Craft brewers unimpressed by "beer summit"
no favours in the Rose Garden
American craft brewers are angry over the choice of beers sampled in the "beer summit" hosted by President Obama in the White House Rose Garden in Washington DC last week. The event was an attempt to heal the rift between eminent Harvard professor Gates and Cambridge (Massachusetts) police sergeant Crowley: the latter arrested the black American professor for allegedly breaking into his own house.
Whether the beer summit has healed the racial divide is not for us to speculate but it has certainly caused a furore in the craft brewing movement in the U.S., a sector that now accounts for around 10% of total beer sales. Craft brewers complained bitterly that the choice of beer did not more accurately reflect the state of the brewing industry and that most of the beers came from foreign-owned companies.
According to Harry Schuhmacher, who edits the Beer Business Daily website, Professor Gates had asked for Red Stripe, the Jamaican-brewed lager owned by global drinks giant Diageo. At the last moment he was prevailed upon to switch to a Sam Adams' brew from the Boston Beer Co in his home state. Sadly, with such fine beers as Sam Adams Lager and Sam Adams Ale to choose from, he went instead for Sam Adams Light.
But at least it's an American brew. Sgt Crowley chose Blue Moon, a Hoegaarden-style spiced wheat beer that is perfectly fine save for the fact that it's owned by Molson Coors, an American-Canadian giant. The beer is believed to be brewed in Canada.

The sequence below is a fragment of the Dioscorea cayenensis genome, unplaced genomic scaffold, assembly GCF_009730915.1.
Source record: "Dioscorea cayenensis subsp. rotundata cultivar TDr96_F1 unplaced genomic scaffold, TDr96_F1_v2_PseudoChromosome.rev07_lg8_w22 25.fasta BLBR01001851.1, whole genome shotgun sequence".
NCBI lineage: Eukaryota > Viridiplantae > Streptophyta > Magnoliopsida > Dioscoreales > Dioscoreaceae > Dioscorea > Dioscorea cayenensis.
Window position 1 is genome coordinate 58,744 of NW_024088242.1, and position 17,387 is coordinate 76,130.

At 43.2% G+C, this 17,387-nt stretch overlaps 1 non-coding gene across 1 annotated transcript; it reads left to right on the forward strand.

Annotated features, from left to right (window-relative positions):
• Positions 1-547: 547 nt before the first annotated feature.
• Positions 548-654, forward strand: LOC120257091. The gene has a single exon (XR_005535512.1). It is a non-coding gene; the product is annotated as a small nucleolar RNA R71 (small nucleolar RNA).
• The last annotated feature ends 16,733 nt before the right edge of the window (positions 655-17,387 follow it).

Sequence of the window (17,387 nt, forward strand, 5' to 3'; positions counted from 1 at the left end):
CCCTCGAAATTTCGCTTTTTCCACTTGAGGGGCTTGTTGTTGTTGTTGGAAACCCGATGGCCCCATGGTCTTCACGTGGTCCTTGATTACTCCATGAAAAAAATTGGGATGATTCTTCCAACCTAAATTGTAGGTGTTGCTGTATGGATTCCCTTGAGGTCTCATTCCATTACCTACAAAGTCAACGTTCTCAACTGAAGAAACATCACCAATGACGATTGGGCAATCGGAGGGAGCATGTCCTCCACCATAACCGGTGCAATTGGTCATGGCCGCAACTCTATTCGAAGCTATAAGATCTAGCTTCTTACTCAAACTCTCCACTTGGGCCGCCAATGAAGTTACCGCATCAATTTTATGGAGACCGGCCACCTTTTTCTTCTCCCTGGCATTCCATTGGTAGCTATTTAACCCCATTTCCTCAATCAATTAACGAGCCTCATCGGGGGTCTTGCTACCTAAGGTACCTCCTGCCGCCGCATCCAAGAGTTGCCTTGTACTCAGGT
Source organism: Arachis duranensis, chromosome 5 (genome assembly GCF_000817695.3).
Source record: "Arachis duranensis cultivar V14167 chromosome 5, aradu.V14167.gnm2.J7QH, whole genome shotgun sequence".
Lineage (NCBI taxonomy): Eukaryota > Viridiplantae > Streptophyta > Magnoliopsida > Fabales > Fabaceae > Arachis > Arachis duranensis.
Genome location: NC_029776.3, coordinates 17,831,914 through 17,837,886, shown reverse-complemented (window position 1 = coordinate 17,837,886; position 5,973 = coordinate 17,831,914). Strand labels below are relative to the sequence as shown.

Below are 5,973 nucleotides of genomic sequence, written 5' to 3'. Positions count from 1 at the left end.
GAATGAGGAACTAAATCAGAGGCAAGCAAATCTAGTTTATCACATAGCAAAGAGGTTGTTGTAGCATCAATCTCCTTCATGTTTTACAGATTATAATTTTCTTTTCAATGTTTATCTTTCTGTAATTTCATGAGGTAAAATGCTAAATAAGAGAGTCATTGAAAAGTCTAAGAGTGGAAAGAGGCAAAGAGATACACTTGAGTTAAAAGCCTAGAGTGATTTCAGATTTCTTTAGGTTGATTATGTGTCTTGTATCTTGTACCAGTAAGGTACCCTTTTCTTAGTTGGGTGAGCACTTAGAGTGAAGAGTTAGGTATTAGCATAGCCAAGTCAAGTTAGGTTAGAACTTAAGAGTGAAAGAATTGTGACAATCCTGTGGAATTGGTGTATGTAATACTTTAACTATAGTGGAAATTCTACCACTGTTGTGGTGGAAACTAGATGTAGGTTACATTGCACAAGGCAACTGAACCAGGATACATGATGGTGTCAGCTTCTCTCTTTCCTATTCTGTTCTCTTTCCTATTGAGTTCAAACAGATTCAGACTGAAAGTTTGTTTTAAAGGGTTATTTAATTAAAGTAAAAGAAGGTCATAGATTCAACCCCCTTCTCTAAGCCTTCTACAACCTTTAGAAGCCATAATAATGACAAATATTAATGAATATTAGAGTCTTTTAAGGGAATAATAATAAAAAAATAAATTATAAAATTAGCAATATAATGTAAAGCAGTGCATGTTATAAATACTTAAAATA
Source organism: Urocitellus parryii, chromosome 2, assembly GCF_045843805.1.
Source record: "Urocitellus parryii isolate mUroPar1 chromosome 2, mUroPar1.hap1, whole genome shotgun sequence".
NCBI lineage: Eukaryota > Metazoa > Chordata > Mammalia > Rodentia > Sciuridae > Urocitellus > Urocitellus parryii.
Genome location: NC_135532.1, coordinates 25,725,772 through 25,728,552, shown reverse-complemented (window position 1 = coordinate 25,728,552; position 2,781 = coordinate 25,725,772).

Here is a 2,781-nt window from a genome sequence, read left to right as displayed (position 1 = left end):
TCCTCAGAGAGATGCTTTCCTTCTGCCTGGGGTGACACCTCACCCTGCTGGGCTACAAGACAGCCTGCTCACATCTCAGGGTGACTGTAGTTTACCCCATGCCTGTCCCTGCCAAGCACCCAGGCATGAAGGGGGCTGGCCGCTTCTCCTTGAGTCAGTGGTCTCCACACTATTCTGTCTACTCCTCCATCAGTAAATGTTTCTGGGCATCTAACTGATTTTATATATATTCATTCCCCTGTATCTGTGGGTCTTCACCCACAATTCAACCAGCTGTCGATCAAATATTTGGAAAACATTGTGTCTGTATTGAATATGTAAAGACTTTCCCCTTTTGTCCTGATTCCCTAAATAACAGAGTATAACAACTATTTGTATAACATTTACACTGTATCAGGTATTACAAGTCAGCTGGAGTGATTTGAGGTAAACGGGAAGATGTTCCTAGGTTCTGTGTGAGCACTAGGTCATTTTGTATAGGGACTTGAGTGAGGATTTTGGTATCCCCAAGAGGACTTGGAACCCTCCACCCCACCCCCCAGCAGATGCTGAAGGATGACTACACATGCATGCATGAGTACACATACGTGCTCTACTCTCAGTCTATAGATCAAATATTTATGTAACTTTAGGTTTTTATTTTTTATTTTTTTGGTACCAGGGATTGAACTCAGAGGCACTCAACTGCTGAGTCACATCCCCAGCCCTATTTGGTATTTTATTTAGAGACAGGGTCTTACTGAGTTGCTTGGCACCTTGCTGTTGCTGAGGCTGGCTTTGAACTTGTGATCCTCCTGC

As for the president himself, how could a man of intellect and good taste choose Bud Light? Would he order jug wine for a White House banquet? Aside from the fact that America's leading beer brand is undistinguished to the point of invisibility, it's now owned by AB InBev, the world's biggest brewing group controlled by Belgians and Brazilians.
And then came the splendid walk-on role played by Vice-President Joe Biden, who arrived late and ordered Buckler, a non-alcohol beverage. He should have asked for water.
Complaints came thick and fast. "We would have hoped they would pick a family-owned, American beer to lubricate the conversation," said Sierra Nevada's Bill Manley. A spokesman for the Genesee brewery added: "We just hope the next time the president has a beer he chooses an American beer, made by American workers and an American-owned brewery."
Magic Hat's Martin Kelly said he was disappointed that an American-owned brew was not featured at the White House.
But we can draw some comfort from the fact that all the participants in the Rose Garden beer summit did drink their beers from glasses and not straight from the bottle.